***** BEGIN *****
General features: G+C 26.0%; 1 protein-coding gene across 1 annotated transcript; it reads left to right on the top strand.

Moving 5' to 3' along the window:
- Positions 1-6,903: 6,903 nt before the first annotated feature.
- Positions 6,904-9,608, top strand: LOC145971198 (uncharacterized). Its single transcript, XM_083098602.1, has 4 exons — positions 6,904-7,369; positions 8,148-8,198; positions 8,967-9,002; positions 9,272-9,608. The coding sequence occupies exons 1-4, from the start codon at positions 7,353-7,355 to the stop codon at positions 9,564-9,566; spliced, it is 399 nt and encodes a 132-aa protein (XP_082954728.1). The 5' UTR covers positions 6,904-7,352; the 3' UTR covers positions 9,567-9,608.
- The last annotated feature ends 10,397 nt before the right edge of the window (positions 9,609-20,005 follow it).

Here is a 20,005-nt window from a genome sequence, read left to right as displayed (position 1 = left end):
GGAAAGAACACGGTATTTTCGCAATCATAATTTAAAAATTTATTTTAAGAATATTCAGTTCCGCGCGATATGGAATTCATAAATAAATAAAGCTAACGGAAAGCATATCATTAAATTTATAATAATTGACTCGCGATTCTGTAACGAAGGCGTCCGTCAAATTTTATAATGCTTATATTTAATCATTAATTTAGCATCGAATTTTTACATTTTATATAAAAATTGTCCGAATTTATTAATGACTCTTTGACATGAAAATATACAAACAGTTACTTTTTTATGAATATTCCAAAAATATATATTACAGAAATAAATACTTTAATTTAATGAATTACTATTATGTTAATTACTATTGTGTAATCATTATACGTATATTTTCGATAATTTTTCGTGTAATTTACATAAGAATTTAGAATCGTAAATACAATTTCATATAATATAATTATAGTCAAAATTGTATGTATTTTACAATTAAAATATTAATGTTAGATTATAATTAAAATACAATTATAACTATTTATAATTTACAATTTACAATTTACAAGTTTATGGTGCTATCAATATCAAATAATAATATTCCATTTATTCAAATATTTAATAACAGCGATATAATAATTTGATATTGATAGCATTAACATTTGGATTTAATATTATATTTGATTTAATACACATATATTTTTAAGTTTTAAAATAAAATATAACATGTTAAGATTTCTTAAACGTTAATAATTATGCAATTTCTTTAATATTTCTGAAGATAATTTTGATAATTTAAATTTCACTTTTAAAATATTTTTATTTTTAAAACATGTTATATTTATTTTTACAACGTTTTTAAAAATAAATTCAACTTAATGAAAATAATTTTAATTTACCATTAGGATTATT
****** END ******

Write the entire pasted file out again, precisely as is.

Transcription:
General features: G+C 26.0%; 1 protein-coding gene across 1 annotated transcript; it reads left to right on the top strand.

Moving 5' to 3' along the window:
- Positions 1-6,903: 6,903 nt before the first annotated feature.
- Positions 6,904-9,608, top strand: LOC145971198 (uncharacterized). Its single transcript, XM_083098602.1, has 4 exons — positions 6,904-7,369; positions 8,148-8,198; positions 8,967-9,002; positions 9,272-9,608. The coding sequence occupies exons 1-4, from the start codon at positions 7,353-7,355 to the stop codon at positions 9,564-9,566; spliced, it is 399 nt and encodes a 132-aa protein (XP_082954728.1). The 5' UTR covers positions 6,904-7,352; the 3' UTR covers positions 9,567-9,608.
- The last annotated feature ends 10,397 nt before the right edge of the window (positions 9,609-20,005 follow it).

Here is a 20,005-nt window from a genome sequence, read left to right as displayed (position 1 = left end):
GGAAAGAACACGGTATTTTCGCAATCATAATTTAAAAATTTATTTTAAGAATATTCAGTTCCGCGCGATATGGAATTCATAAATAAATAAAGCTAACGGAAAGCATATCATTAAATTTATAATAATTGACTCGCGATTCTGTAACGAAGGCGTCCGTCAAATTTTATAATGCTTATATTTAATCATTAATTTAGCATCGAATTTTTACATTTTATATAAAAATTGTCCGAATTTATTAATGACTCTTTGACATGAAAATATACAAACAGTTACTTTTTTATGAATATTCCAAAAATATATATTACAGAAATAAATACTTTAATTTAATGAATTACTATTATGTTAATTACTATTGTGTAATCATTATACGTATATTTTCGATAATTTTTCGTGTAATTTACATAAGAATTTAGAATCGTAAATACAATTTCATATAATATAATTATAGTCAAAATTGTATGTATTTTACAATTAAAATATTAATGTTAGATTATAATTAAAATACAATTATAACTATTTATAATTTACAATTTACAATTTACAAGTTTATGGTGCTATCAATATCAAATAATAATATTCCATTTATTCAAATATTTAATAACAGCGATATAATAATTTGATATTGATAGCATTAACATTTGGATTTAATATTATATTTGATTTAATACACATATATTTTTAAGTTTTAAAATAAAATATAACATGTTAAGATTTCTTAAACGTTAATAATTATGCAATTTCTTTAATATTTCTGAAGATAATTTTGATAATTTAAATTTCACTTTTAAAATATTTTTATTTTTAAAACATGTTATATTTATTTTTACAACGTTTTTAAAAATAAATTCAACTTAATGAAAATAATTTTAATTTACCATTAGGATTATT